Ohio Camping

A bill moving through the Ohio Senate aims to help park owners defend against lawsuits arising from things out of their control.

A new bill working its way through the Ohio Senate may offer more peace of mind to business owners and employees running campgrounds, which remain among the region’s most popular summer destinations, according to the Port Clinton News-Herald.

House Bill 229 aims to amend the state’s liability laws pertaining to campgrounds, making it so owners and employees can no longer be sued for incidents they had no control over, according to state Rep. D.J. Swearingen, R-Huron, who sponsored the legislation.

“Ohioans shouldn’t be held at fault for events and circumstances that are totally out of their control,” Swearingen said. “That’s common sense.”

He said the new legislation would provide for more “just outcomes” by raising the level of liability risks specific and inherent to camping.

The way the existing law is written does not work, Swearingen said.

“It’s not clear enough and as a result, Ohioans are fielding claims that, quite frankly, they have no control over,” he said, citing examples such as bicycle accidents, campfire accidents and even drunken adults jumping off picnic tables.

“I’m sorry to say, but if you get drunk and jump off a picnic table at a campground, that one’s on you,” Swearingen said.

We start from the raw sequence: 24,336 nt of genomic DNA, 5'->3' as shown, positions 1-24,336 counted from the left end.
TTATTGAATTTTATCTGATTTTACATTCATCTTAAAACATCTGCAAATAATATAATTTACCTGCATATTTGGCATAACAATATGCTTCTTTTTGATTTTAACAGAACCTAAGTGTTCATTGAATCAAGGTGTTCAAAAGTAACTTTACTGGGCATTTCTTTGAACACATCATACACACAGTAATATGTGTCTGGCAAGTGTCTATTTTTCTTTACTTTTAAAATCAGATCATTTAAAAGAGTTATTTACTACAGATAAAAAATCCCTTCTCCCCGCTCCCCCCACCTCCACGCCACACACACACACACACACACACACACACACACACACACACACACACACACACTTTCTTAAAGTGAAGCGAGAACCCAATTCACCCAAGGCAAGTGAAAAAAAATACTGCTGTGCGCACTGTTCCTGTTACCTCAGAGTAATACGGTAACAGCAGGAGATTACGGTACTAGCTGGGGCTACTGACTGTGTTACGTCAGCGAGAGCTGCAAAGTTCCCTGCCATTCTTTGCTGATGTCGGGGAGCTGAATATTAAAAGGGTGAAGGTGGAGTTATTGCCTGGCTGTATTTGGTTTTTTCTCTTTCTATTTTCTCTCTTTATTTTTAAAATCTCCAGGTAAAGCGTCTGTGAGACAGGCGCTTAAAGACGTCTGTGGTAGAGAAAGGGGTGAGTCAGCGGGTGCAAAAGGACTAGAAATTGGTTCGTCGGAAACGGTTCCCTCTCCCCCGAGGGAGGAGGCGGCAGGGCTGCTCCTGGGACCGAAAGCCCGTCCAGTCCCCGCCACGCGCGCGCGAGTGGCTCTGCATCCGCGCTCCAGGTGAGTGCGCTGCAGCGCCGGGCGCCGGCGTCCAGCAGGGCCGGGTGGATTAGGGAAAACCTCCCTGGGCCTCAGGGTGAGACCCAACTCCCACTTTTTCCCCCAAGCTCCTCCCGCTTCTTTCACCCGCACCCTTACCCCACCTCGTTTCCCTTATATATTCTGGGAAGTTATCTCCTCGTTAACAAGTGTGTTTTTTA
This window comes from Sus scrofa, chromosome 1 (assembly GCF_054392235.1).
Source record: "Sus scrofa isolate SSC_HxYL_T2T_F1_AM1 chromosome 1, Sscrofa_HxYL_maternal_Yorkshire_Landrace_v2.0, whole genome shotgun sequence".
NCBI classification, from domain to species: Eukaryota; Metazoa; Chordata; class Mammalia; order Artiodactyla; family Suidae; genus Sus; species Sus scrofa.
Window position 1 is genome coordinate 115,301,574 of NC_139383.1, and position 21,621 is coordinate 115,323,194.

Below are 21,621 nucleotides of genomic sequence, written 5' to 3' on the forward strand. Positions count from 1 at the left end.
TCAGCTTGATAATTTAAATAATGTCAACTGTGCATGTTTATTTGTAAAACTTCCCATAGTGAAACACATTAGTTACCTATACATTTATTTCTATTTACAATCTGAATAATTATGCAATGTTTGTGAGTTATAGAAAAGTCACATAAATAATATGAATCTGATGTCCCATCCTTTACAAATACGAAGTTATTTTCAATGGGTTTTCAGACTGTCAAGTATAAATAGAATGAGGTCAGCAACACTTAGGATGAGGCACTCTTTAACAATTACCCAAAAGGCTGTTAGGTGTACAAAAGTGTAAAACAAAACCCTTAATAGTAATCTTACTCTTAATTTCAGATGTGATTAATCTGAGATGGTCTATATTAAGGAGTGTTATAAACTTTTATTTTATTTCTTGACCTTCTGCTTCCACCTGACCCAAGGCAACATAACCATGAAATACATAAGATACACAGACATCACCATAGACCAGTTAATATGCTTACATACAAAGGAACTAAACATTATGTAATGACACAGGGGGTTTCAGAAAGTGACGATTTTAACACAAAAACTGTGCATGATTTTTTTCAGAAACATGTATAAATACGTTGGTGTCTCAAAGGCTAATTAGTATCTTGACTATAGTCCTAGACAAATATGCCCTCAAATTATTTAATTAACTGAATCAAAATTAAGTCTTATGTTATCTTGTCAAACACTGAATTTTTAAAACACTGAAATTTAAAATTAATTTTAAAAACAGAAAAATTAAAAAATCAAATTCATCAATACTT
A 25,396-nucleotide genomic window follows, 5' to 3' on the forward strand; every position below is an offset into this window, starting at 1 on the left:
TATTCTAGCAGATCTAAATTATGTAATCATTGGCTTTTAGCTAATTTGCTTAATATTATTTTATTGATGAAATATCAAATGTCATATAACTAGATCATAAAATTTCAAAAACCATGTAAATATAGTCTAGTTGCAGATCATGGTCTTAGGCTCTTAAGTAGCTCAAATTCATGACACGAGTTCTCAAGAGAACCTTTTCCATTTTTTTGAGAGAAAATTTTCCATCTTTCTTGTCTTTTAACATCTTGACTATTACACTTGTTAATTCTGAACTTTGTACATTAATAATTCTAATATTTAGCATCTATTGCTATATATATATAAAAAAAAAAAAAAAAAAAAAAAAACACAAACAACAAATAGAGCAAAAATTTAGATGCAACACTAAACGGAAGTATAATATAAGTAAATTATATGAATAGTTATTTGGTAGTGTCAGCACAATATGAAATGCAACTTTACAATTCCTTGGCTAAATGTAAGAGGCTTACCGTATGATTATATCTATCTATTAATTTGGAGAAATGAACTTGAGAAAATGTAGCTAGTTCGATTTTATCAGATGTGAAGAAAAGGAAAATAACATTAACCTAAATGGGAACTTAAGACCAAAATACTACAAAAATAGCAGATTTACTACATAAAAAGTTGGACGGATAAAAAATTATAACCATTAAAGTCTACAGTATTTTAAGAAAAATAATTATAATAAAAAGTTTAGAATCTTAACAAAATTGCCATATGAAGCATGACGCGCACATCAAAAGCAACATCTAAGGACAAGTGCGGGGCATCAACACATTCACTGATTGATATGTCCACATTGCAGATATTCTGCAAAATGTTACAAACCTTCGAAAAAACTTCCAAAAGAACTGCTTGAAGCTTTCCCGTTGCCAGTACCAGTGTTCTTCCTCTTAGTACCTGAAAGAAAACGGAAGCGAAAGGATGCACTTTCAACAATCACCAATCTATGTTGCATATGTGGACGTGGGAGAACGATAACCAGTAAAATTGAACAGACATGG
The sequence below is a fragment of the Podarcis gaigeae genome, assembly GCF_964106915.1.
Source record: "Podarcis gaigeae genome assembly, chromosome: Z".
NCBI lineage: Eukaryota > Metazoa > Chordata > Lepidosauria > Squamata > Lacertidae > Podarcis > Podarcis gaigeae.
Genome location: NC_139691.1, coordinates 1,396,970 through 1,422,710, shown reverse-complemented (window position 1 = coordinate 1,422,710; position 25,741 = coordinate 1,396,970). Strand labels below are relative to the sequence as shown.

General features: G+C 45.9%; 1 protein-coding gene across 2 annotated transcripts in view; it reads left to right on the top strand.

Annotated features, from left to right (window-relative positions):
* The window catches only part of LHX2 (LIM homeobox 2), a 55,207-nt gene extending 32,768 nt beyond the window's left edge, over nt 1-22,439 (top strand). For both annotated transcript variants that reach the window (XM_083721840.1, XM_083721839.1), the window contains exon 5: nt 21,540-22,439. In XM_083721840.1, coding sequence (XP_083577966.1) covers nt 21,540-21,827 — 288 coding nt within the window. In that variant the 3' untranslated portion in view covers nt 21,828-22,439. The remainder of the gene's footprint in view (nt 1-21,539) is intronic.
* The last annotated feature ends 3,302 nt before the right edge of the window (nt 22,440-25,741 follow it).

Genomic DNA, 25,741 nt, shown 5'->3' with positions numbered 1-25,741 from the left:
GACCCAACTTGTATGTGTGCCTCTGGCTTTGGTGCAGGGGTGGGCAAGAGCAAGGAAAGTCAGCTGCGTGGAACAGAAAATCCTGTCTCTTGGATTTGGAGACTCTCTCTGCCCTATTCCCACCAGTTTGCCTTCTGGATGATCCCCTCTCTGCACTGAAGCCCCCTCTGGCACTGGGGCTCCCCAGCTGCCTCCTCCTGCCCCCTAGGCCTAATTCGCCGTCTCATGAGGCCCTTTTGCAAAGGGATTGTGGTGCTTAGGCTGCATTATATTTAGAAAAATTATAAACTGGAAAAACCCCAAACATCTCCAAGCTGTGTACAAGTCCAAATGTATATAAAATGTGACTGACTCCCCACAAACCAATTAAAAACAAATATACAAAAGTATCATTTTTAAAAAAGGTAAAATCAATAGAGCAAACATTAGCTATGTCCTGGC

But for some campgrounds, the cases end up settled to avoid costly litigation or increased insurance costs.

“In my 45 years in the camping business, I have had many incidents which would qualify under this bill,” said Jeff Hoffman, owner of the Sandusky Bayshore Kampgrounds of America (KOA) and president of the Ohio Campground Owners Association.

Among the incidents cited by Hoffman were dog bites, people tripping over fire rings, wind damage, other animal encounters and more.

While he said they do take safety very seriously and do their best to provide safe environments, they cannot eliminate every risk inherent to camping.

“This is our livelihood,” Hoffman said. ”Our parks carry our blood, sweat, tears and to be in constant threat of a frivolous lawsuit from an obvious risk to camping is stressful.”

Mark Skinner, of Sleepy Hollows Campground in Port Clinton, which has been operating since the 1960s, said while his campground has not been targeted by any frivolous lawsuits there, he understands how the bill could provide peace of mind for those that have been.

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